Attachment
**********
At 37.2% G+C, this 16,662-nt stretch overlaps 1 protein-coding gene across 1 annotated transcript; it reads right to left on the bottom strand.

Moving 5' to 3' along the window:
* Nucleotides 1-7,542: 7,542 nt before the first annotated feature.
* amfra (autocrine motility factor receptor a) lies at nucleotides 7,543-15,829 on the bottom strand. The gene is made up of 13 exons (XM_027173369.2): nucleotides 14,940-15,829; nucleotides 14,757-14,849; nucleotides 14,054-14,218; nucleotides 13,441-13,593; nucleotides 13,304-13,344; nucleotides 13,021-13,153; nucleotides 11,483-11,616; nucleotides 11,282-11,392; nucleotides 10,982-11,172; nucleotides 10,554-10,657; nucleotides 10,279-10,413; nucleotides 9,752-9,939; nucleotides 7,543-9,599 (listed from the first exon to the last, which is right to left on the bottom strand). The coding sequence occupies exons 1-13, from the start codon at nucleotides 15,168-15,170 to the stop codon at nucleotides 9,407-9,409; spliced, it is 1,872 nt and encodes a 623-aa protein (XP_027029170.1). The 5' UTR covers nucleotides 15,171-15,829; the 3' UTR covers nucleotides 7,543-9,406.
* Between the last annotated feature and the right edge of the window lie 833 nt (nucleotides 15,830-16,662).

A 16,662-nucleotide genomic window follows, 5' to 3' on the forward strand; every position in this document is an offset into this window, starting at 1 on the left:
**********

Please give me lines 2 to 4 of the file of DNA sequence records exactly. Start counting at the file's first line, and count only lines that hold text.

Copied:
Moving 5' to 3' along the window:
* Nucleotides 1-7,542: 7,542 nt before the first annotated feature.
* amfra (autocrine motility factor receptor a) lies at nucleotides 7,543-15,829 on the bottom strand. The gene is made up of 13 exons (XM_027173369.2): nucleotides 14,940-15,829; nucleotides 14,757-14,849; nucleotides 14,054-14,218; nucleotides 13,441-13,593; nucleotides 13,304-13,344; nucleotides 13,021-13,153; nucleotides 11,483-11,616; nucleotides 11,282-11,392; nucleotides 10,982-11,172; nucleotides 10,554-10,657; nucleotides 10,279-10,413; nucleotides 9,752-9,939; nucleotides 7,543-9,599 (listed from the first exon to the last, which is right to left on the bottom strand). The coding sequence occupies exons 1-13, from the start codon at nucleotides 15,168-15,170 to the stop codon at nucleotides 9,407-9,409; spliced, it is 1,872 nt and encodes a 623-aa protein (XP_027029170.1). The 5' UTR covers nucleotides 15,171-15,829; the 3' UTR covers nucleotides 7,543-9,406.